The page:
Off topic: Common chemical causing obesity?
- 03-21-2007, 10:28 AM
Off topic: Common chemical causing obesity?
I read something similar elsewhere, but this was released a few days back. Enough to make you wonder..............
Are Common Chemicals Feeding Obesity Epidemic?
By Amanda Gardner
posted: 15 March 2007
01:30 pm ET
(HealthDay News) -- Exposure to a class of chemicals commonly found in soap and plastics could be fueling the obesity epidemic by contributing to abdominal obesity and insulin resistance in men, a new study suggests.
The chemicals, known as phthalates, have already been implicated in male reproductive problems including low sperm counts and low testosterone levels. However, it's too soon to know whether they are actually causing these health problems, cautioned the researchers and others.
"It's premature for folks to be alarmed," said study author Dr. Richard Stahlhut, a resident in preventive medicine at the University of Rochester School of Medicine & Dentistry in New York.. "What is more alarming is the reason we are doing studies like this. Another study showed that testosterone levels had dropped about 22 percent in men, and that sperm counts had dropped to levels that are considered subfertile or infertile."
"It's an important observation that chemical exposures could be contributing to obesity and diabetes in the general population," added Dr. Ted Schettler, science director for the Science and Environmental Health Network. "This is one more example of a family of chemicals that may be contributing to this problem, but this study has obvious limits that the authors acknowledge in great detail."
The study was published in the March 14 online edition of Environmental Health Perspectives.
Phthalates have been widely used for more than half a century in everything from paint to time-released medicines, but only recently have they become a topic of concern. Animal studies show that phthalates decrease testosterone levels while human studies have found that phthalates are associated with poor sperm quality in men.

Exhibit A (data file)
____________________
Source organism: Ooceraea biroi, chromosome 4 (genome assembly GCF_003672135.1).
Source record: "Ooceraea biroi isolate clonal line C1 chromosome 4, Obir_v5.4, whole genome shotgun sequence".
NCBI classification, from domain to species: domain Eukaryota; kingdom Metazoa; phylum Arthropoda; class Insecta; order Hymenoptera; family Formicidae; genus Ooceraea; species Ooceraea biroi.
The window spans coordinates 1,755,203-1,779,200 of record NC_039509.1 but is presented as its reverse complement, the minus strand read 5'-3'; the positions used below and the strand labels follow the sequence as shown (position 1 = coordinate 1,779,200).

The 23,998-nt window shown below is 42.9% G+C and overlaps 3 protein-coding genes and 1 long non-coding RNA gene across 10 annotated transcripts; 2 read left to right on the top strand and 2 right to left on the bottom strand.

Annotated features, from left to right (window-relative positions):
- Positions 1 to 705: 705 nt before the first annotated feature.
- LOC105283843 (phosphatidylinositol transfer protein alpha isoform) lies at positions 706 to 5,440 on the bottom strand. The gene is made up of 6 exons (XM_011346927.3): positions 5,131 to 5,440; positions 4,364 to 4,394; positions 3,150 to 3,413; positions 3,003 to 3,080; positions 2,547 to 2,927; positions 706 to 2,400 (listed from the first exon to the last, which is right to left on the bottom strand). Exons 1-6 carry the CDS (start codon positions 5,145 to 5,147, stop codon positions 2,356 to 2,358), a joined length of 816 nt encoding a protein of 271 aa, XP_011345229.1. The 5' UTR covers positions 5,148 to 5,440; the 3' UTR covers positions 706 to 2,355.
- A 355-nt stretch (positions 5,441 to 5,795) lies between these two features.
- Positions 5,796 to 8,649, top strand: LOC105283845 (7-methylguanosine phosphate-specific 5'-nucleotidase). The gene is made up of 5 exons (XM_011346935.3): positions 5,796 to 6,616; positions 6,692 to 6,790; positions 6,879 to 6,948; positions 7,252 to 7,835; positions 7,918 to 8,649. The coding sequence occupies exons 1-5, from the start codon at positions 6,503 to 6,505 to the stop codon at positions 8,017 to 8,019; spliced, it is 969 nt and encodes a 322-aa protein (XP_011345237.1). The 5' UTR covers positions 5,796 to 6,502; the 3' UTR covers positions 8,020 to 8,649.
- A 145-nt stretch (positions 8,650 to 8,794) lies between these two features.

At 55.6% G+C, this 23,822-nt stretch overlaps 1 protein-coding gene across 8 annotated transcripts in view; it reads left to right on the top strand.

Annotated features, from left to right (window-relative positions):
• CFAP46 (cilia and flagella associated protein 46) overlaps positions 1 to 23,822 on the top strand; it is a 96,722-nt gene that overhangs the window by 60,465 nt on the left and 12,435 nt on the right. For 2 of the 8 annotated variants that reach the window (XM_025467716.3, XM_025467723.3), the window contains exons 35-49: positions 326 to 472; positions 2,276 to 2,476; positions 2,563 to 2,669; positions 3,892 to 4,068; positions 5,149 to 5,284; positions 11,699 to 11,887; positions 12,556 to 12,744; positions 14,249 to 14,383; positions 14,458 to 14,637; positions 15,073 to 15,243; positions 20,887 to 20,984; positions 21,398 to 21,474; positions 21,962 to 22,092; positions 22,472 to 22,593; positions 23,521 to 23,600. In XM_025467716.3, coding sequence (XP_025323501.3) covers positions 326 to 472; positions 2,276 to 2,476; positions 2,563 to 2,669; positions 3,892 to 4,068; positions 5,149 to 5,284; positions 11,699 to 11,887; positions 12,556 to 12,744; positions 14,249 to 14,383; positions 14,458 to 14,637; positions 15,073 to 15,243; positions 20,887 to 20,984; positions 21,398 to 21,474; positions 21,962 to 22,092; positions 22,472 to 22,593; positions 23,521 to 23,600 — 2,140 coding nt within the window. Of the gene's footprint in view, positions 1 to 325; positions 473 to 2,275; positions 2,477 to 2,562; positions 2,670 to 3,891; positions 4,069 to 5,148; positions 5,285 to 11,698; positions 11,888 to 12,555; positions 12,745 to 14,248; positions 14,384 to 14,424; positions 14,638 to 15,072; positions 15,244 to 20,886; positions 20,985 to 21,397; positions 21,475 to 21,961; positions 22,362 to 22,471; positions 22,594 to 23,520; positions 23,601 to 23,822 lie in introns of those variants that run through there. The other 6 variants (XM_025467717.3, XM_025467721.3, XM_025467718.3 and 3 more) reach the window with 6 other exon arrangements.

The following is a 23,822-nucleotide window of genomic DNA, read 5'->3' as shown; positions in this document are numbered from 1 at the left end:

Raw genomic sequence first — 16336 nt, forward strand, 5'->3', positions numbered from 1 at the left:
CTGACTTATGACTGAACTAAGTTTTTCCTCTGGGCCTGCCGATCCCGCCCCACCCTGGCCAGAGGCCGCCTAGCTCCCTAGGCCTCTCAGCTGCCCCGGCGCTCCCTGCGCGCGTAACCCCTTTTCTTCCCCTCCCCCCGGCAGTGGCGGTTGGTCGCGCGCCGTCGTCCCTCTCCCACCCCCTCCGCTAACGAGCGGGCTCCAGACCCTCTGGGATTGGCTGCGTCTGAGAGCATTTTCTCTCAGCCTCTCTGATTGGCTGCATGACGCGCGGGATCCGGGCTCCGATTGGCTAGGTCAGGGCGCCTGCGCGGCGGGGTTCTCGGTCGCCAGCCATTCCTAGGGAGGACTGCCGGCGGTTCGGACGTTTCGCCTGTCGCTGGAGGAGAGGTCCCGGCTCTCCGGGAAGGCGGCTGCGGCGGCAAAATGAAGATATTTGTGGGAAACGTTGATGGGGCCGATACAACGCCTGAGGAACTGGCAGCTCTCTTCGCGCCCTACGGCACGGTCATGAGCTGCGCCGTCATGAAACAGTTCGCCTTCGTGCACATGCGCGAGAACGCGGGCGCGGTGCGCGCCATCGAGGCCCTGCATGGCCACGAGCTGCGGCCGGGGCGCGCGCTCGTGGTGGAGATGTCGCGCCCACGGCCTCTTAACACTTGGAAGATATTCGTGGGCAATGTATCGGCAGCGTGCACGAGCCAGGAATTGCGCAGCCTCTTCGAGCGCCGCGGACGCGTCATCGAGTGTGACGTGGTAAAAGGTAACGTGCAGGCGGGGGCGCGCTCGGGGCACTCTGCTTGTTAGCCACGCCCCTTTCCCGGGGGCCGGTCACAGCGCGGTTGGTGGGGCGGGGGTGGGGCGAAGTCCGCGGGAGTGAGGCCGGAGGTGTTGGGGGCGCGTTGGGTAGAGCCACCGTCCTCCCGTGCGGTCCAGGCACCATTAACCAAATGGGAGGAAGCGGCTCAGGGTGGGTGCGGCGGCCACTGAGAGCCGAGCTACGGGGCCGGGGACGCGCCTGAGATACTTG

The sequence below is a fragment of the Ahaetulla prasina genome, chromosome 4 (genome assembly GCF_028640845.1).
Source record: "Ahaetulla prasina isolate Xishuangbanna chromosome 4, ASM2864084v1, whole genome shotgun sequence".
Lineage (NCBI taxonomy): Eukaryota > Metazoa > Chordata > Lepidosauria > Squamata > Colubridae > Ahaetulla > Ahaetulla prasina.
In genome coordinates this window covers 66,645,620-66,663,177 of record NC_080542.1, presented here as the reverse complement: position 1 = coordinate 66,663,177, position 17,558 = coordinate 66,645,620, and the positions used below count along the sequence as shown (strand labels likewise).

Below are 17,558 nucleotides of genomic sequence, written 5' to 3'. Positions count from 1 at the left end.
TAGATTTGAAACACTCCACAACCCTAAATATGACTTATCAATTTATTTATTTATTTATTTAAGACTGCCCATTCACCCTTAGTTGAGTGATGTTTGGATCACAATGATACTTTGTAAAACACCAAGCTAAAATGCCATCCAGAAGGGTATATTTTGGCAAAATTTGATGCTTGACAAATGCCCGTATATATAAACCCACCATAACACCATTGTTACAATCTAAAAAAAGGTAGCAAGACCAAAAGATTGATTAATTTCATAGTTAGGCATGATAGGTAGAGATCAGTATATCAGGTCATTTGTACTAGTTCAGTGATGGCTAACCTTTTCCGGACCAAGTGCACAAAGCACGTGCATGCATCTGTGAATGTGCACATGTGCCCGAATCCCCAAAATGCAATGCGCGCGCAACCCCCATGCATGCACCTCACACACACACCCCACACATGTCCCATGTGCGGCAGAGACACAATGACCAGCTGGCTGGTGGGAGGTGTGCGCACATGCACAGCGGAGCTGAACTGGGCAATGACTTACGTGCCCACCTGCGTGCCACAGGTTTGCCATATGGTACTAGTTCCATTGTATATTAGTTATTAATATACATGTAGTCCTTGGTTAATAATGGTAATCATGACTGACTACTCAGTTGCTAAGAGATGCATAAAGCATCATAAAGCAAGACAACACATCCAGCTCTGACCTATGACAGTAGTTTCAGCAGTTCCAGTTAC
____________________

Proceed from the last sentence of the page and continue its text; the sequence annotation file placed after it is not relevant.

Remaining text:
This study follows up on other studies that correlated abnormal sperm counts and low testosterone levels with phthalates. Men with low testosterone levels develop abdominal obesity and insulin resistance, so these authors speculated that phthalates might be behind the depressed testosterone levels.
"That's the missing link, testosterone as a [possible] link between phthalates and obesity," Stahlhut said.
Stahlhut and his team analyzed urine, blood samples and other data collected for the National Health and Nutritional Examination Survey (NHANES), a large government survey, from 1999 to 2002.
Of the adult men available, 1,451 had data on phthalate exposures, obesity and waist circumference. Of these, 651 also had data on fasting glucose and insulin levels needed to calculate insulin resistance.
According to the analysis, more than 75 percent of the U.S. population has measurable levels of several phthalates detectable in their urine.
Men with the highest levels of phthalates in their urine had more belly fat and insulin resistance, even after adjusting for other factors.
One drawback of the data, and therefore of the study, is that no information on hormone levels was available, nor was there any long-term data.